Course Description and Goals

This course examined the history of racial and ethnic communities in San Diego (and beyond San Diego during the COVID-19 pandemic) through active and sustained engagement with community-based organizations. We studied the ways that histories of global capitalism, colonialism, displacement, and war have disproportionately impacted particular communities of color, resulting in their vulnerabilities to state violence and premature death. These vulnerabilities have been exacerbated by the COVID-19 pandemic, as immigrant and refugee communities already experiencing economic precarity find themselves struggling to access emergency medical provisions, childcare, and other relief. This course allowed students to engage in grassroots community-building efforts in response to the current crisis. Students supplemented their text-based knowledge by conducting community-based research, including oral history. By the end of the course, students developed core public and digital humanities skills, built relationships with a community partner, and contributed to the collection and preservation of oral histories for future scholarship on racial and ethnic communities and on the COVID-19 pandemic.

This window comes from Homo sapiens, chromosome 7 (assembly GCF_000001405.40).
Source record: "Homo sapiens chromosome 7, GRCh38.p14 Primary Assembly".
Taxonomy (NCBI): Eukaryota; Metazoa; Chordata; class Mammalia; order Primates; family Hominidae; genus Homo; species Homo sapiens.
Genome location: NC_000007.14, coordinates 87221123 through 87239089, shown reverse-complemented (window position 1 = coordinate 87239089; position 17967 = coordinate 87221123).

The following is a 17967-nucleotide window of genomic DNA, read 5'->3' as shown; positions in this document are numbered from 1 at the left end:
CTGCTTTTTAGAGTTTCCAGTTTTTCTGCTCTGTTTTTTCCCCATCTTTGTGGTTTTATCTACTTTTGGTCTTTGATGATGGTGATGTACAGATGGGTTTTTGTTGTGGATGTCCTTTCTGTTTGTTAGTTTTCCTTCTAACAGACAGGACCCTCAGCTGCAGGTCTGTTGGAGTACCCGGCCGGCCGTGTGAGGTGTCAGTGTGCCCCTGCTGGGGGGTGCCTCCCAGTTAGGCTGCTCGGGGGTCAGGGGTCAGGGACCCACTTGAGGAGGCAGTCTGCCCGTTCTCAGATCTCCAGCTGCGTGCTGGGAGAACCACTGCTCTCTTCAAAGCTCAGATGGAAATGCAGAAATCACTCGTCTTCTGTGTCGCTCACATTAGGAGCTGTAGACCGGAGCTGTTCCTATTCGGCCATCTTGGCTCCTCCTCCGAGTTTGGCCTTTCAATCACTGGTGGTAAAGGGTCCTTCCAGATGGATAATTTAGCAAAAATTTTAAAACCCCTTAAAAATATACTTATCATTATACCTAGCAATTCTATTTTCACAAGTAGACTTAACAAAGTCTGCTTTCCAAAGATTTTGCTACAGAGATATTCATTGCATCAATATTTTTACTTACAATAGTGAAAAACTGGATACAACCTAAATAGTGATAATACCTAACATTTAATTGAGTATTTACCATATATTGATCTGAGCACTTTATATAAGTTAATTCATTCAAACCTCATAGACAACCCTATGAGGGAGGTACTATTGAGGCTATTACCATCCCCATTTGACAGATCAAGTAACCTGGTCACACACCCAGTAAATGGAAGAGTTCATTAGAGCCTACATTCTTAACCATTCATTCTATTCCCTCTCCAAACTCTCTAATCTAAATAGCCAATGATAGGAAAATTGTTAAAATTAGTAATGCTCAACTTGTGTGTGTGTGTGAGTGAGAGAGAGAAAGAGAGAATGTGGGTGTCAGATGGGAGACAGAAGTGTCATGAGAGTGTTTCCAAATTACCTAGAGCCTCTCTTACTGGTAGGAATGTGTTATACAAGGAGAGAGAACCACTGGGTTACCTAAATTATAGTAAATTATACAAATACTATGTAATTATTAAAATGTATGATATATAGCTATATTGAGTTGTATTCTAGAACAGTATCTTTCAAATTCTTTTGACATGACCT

Community Partners for Spring 2020:

  1. Allies to End Detention
  2. United Women of East Africa
  3. Refugee Health Unit – UC San Diego Center for Community Health
  4. Oakland Vietnamese Chamber of Commerce
  5. American Friends Service Committee – US-Mexico Border Program
  6. Refugee Teaching Institute – Critical Refugee Studies Collective